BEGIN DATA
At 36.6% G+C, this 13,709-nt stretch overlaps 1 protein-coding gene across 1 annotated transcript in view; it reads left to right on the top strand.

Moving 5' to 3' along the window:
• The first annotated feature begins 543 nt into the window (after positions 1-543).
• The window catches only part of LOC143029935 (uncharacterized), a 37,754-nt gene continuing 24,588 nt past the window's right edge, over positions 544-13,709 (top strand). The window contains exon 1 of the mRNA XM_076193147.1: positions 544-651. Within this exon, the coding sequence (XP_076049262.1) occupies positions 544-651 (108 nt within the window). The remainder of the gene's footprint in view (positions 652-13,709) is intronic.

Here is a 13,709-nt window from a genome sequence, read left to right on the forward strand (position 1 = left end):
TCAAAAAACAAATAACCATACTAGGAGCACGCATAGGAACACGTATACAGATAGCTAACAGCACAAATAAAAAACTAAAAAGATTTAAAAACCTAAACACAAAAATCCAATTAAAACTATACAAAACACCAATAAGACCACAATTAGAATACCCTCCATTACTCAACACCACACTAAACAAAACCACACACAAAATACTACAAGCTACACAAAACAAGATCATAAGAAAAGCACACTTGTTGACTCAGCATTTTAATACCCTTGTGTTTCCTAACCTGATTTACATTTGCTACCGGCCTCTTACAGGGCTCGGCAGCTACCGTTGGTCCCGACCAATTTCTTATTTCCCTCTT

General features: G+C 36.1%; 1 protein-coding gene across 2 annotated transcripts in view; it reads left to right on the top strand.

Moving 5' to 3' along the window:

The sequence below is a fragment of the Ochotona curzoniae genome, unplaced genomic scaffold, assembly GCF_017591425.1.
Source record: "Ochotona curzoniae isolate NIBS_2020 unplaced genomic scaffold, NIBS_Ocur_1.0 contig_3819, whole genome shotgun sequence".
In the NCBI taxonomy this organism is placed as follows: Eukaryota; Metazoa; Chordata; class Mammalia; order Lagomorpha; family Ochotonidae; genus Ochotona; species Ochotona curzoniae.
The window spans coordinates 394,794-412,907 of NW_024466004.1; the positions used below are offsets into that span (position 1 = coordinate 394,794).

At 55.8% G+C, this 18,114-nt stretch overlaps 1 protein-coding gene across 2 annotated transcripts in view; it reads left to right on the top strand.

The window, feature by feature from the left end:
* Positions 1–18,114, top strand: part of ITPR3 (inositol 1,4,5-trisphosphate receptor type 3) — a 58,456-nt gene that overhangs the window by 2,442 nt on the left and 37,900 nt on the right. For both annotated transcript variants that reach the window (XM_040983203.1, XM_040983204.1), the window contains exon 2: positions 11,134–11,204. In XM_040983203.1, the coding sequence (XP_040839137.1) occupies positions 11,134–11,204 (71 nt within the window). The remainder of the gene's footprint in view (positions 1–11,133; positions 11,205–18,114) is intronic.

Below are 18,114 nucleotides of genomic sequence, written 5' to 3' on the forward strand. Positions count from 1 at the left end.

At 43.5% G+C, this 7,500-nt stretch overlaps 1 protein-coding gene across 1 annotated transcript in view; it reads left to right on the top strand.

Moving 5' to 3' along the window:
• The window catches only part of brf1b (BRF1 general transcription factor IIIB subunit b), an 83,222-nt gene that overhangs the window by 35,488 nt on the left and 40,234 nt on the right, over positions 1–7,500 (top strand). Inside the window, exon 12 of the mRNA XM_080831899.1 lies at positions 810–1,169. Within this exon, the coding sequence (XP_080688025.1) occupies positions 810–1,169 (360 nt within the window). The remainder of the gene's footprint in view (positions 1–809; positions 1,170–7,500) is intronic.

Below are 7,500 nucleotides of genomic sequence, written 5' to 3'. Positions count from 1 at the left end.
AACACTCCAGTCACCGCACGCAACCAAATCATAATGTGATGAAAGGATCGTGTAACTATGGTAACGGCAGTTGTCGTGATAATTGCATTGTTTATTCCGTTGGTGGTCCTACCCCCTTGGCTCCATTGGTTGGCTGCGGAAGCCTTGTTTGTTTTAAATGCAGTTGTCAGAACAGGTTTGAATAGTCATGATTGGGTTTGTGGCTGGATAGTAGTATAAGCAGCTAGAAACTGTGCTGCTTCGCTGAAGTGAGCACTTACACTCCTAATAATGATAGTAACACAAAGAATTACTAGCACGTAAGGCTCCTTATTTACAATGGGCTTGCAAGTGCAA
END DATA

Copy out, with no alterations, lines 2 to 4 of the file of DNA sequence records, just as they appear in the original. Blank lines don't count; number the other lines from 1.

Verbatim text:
Moving 5' to 3' along the window:
• The first annotated feature begins 543 nt into the window (after positions 1-543).
• The window catches only part of LOC143029935 (uncharacterized), a 37,754-nt gene continuing 24,588 nt past the window's right edge, over positions 544-13,709 (top strand). The window contains exon 1 of the mRNA XM_076193147.1: positions 544-651. Within this exon, the coding sequence (XP_076049262.1) occupies positions 544-651 (108 nt within the window). The remainder of the gene's footprint in view (positions 652-13,709) is intronic.